Wrigleyville Neighbors Want Answers From Cubs On Congestion, Traffic Flow
By Chuck Sudo in News on Mar 27, 2013 7:15PM
Photo by Enjoy Illinois
Every year residents and business owners surrounding Wrigley Field gather with representatives of the Chicago Cubs, Festivus-like, for an annual airing of grievances centered on the persistent quality-of-life issues surrounding the ballpark and the ballclub’s community efforts to help remedy them, per city ordinance.
The meeting instead turned into another battle between the Cubs and the community about the club’s long-stalled renovation plan. The Cubs want an answer on their plan by April 1, which has run into a sturdy roadblock in Ald. Tom Tunney (44th). He has repeatedly stated no deal would be in place until the Cubs could answer how their plan, which includes a boutique hotel and a relaxation of Wrigley Field’s landmark status for more late games and sponsorships, will affect the community and especially the rooftop club owners that pour money into his campaign funds.
The neighborhood groups that aren’t rooftop clubs have reasons for concern. They want to know how building a boutique hotel will affect the intersection of Clark and Addision, which is already a mess on game days. The Lake View Citizens' Council, the umbrella organization that brings many of these groups together, have been waiting for a study to show how additional late afternoon and night games would affect traffic around the ballpark. (As if we don’t know the answer.)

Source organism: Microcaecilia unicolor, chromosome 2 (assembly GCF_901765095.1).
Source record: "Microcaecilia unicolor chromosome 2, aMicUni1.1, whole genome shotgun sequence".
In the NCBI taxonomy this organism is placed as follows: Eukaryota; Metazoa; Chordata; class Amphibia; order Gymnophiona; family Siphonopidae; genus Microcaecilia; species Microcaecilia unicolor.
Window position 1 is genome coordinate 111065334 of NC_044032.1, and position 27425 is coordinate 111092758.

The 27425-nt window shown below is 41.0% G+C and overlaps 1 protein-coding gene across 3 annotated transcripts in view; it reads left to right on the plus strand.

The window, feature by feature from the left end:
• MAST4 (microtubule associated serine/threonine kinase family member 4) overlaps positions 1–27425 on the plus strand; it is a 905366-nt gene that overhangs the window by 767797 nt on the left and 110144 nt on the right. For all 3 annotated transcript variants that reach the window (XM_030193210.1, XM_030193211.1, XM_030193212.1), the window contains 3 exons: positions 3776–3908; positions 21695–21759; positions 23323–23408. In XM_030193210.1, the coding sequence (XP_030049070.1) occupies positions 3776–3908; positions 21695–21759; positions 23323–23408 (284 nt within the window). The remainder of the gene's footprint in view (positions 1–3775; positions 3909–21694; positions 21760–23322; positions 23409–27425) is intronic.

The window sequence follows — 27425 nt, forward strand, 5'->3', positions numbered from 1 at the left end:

Southport Neighbors Association president Jill Peters said at the meeting police need to do more to stop the scourge of limousines idling on side streets during games and the concerts that are happening at Wrigley with increased frequency.
”They're taking up parking spaces and parking in the crosswalks," Peters said, adding that it will become a bigger problem if the team gets more night games, as it wants.
Cubs spokesman Julian Green would not address the April 1 deadline except to say the club was eager to get something done. But it appears as though they’re leaning toward trying to use Rosemont Mayor Brad Stephens’s offer of land in that suburb for the Cubs to develop as a sword. Tribune business columnist Phil Rosenthal wrote in today’s paper that would be the absolute wrong thing to do.
The threat of abandoning that equity and investment for a new ballpark in Rosemont, as has been floated of late, is undercut by aversion to that risk. Even if the resulting edifice proved an adequate replica, the roar of O'Hare arrivals and departures drowning out organ music notwithstanding, it couldn't be the same. Part of Wrigley Field's appeal, nestled in a real community of bars, restaurants and apartments, is that it is real.
In that sense, the Cubs are the victims of their own hype. All those years of touting Wrigley as a baseball cathedral — and a more reliable attraction than the also-ran teams sent out of the third-base dugout to play in it for decades — have masked its deterioration and lack of modern amenities.
The Rosemont feint, dangerous as it might be, would have more credibility if the Ricketts family was openly exploring a variety of alternative sites. But they aren't actively floating ideas such as a development on Chicago's West Side that could also include commercial and residential opportunities.
There’s also plenty of money to lose. Forbes released its list of the richest teams in Major League Baseball and listed the Cubs as the fourth-most valuable franchise, at a cool $1 billion.